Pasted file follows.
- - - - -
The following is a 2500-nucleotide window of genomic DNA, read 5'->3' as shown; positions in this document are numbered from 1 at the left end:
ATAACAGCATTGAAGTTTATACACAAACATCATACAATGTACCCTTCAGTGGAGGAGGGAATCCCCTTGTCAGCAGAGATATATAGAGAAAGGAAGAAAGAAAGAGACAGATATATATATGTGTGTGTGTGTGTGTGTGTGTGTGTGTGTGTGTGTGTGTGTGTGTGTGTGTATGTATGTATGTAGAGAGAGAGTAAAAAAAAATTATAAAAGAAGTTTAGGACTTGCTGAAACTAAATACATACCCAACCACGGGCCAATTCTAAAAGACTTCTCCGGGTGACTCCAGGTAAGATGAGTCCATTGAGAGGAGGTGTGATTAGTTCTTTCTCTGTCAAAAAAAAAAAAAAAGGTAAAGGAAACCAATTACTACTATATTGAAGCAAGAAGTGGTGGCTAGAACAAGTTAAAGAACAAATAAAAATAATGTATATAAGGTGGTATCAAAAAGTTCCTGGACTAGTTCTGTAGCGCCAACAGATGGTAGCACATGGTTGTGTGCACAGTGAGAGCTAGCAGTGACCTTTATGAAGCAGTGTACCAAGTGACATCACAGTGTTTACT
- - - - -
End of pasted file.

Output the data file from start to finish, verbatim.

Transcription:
The following is a 2500-nucleotide window of genomic DNA, read 5'->3' as shown; positions in this document are numbered from 1 at the left end:
ATAACAGCATTGAAGTTTATACACAAACATCATACAATGTACCCTTCAGTGGAGGAGGGAATCCCCTTGTCAGCAGAGATATATAGAGAAAGGAAGAAAGAAAGAGACAGATATATATATGTGTGTGTGTGTGTGTGTGTGTGTGTGTGTGTGTGTGTGTGTGTGTGTGTGTATGTATGTATGTAGAGAGAGAGTAAAAAAAAATTATAAAAGAAGTTTAGGACTTGCTGAAACTAAATACATACCCAACCACGGGCCAATTCTAAAAGACTTCTCCGGGTGACTCCAGGTAAGATGAGTCCATTGAGAGGAGGTGTGATTAGTTCTTTCTCTGTCAAAAAAAAAAAAAAAGGTAAAGGAAACCAATTACTACTATATTGAAGCAAGAAGTGGTGGCTAGAACAAGTTAAAGAACAAATAAAAATAATGTATATAAGGTGGTATCAAAAAGTTCCTGGACTAGTTCTGTAGCGCCAACAGATGGTAGCACATGGTTGTGTGCACAGTGAGAGCTAGCAGTGACCTTTATGAAGCAGTGTACCAAGTGACATCACAGTGTTTACT